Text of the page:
Victoria Wood stages choir's story
Victoria Wood is telling the story of a 1920s children's choir in a stage show that will premiere at this year's Manchester International Festival.
In 1925, some 250 working class children from more than 50 schools across Manchester were recruited for a choir that would go down in musical history.
They rehearsed twice a week, and by 1929 were deemed good enough to make a recording with the prestigious Halle Orchestra by its principal conductor Sir Hamilton Harty.
Together, they recorded Henry Purcell's Nymphs and Shepherds at the Free Trade Hall. The angelic performance made the resulting 78rpm record a surprise hit.
Forty-five years later, Thames Television reunited some of the choristers for a documentary about that day.
A 21-year-old Victoria Wood happened to be watching. And the tale of those children, and what became of them, has stayed with the comedian ever since.
"I've always thought it would make a good story, of the children making that record," Wood says.
"It's a famous record and it was very unusual for schoolchildren to be making a record in 1929, especially with the Halle Orchestra."
The crackly recording has an ethereal quality that has helped it speak across the decades, Wood explains.
"There's just something about the sound of it - I don't know whether it's because it was recorded on one microphone, and so it doesn't sound like a modern record, or whether it's because they sing really fast.
"I don't know what it is. There's some wonderful quality about it that I find very touching."
When the Manchester International Festival asked Wood, from Bury, for ideas for any Manchester-related shows, she immediately thought about recreating that recording.
"My starting point was to reconstruct that event," she says. "But then I thought actually just to reconstruct that event, that's not a play, that's just a kids' concert.
"And so I started to weave in this story of what those kids might be like 40 years down the line."
The result is That Day We Sang, which she describes as "a play with music".
"This isn't a musical," she insists. "This is a play with songs - slightly different."
So the play flits between 1929, using a choir of 100 current schoolchildren, and 1969, when the middle-aged former choristers are reunited.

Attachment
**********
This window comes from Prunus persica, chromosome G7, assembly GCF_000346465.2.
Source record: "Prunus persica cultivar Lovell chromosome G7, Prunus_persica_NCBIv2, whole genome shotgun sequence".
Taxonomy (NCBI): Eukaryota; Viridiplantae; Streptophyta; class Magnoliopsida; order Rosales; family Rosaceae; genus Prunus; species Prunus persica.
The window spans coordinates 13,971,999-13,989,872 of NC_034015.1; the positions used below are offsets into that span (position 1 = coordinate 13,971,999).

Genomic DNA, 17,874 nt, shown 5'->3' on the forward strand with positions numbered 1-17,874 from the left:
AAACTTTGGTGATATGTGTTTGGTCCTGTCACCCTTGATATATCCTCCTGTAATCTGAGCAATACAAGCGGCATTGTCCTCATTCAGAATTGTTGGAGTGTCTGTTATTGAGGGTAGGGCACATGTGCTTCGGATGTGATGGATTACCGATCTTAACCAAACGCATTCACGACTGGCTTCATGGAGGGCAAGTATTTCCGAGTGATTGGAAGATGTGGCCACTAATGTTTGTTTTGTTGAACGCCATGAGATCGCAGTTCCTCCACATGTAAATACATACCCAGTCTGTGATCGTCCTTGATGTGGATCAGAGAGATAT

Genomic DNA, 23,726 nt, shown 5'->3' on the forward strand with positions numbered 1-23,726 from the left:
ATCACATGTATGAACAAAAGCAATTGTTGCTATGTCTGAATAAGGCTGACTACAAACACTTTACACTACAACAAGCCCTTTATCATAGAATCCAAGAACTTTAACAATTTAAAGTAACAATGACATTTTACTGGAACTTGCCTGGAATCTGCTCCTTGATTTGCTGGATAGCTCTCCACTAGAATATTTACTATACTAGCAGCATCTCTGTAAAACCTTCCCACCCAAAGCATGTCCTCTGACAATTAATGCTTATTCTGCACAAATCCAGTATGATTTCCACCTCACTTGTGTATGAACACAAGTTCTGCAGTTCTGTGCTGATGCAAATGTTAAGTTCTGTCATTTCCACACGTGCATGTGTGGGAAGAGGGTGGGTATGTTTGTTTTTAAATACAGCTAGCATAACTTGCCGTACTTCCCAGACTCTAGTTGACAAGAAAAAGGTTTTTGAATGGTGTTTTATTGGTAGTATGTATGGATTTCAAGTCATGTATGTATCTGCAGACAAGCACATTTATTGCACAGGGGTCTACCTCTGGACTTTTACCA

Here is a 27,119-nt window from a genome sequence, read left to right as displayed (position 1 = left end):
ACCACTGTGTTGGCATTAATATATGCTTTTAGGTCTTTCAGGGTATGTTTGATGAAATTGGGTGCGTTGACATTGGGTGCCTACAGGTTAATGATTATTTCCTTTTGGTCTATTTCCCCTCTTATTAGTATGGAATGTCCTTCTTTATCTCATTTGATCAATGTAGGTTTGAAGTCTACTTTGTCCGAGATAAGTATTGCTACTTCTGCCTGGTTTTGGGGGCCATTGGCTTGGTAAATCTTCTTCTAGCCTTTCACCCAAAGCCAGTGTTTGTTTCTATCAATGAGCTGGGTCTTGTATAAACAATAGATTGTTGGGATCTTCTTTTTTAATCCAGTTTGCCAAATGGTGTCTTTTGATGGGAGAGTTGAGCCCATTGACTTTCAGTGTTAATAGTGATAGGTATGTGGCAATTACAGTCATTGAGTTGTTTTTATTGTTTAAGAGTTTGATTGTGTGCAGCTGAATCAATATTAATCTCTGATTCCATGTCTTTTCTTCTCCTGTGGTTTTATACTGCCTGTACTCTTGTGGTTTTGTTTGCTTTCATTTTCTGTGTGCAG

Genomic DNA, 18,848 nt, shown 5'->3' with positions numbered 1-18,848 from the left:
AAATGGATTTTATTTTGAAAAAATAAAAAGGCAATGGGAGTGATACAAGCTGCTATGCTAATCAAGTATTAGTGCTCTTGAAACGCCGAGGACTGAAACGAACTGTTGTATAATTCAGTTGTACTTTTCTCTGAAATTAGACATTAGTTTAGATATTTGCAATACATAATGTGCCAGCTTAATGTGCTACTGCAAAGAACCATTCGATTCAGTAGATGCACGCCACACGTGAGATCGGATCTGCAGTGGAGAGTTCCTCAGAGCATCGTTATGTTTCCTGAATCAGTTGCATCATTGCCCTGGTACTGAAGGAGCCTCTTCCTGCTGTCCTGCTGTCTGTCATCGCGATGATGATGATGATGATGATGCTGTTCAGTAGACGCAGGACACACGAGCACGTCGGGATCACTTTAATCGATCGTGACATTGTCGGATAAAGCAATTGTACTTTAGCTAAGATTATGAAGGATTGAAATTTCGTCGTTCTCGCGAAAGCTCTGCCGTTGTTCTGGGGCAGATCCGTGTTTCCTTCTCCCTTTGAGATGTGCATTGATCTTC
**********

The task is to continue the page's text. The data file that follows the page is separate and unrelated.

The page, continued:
It centres on Tubby, now an overweight insurance man, and Enid, a secretary, who reflect on where the decades have gone.
"They're reunited for a news interview on local telly," Wood explains. "This is something that Tubby hasn't heard for many, many years.
"Just hearing that music and thinking about that day and thinking about who is was then and who he is now - it emboldens him to make a change in his life and make a move towards having a relationship with somebody."
Wood is now 58 and is entitled to reflect on three decades of distinction on stage and screen, and can be comfortable in her position as a cosy national presence whose comic and dramatic touches rarely disappoint.
But as the story is about people looking back on missed opportunities and seeking to change their lives, does it reflect anything she has been thinking about herself?
She responds vaguely about things that she writes being "always something to do with what you're thinking about, but you don't even know what you're thinking about until you write".
"What you think you're thinking about is a choir and two middle-aged people. You actually may be thinking about lots of other things that probably are to do with your own life or you own emotions," she adds.
And then she avoids going further by saying that she does not want to draw comparisons with her own life because the audience must be able to interpret the story in their own way.
Wood has written and directs the show, but will not appear herself.
Vincent Franklin, who has appeared in TV comedies The Thick Of It and Twenty Twelve, will play Tubby, with Olivier Award-winning actress Jenna Russell as Enid.
The new children's choir comprises pupils from three primary schools and one secondary in north Manchester.
As well as giving them experience on stage, the choir will also benefit the children with the transition between schools, Wood explains.
"They think it will help those children who are in primary school. It will give them a better bridge and a better understanding of what it's like to be in secondary school."
That Day We Sang is one of the most high-profile events at the festival, which kicks off on Thursday and also includes new work by Bjork, Damon Albarn and theatre company Punchdrunk.
And it is a return to Manchester for Wood, whose tour of Acorn Antiques: The Musical! opened in Salford in 2006.
"I haven't done a big theatre piece for a few years, it's mainly been TV stuff," she says.
The festival, she explains, is "just a chance to do something you couldn't do in any other situation".
"It is a story about Manchester for Manchester," she adds.
That Day We Sang runs at the Manchester Opera House from 6-17 July.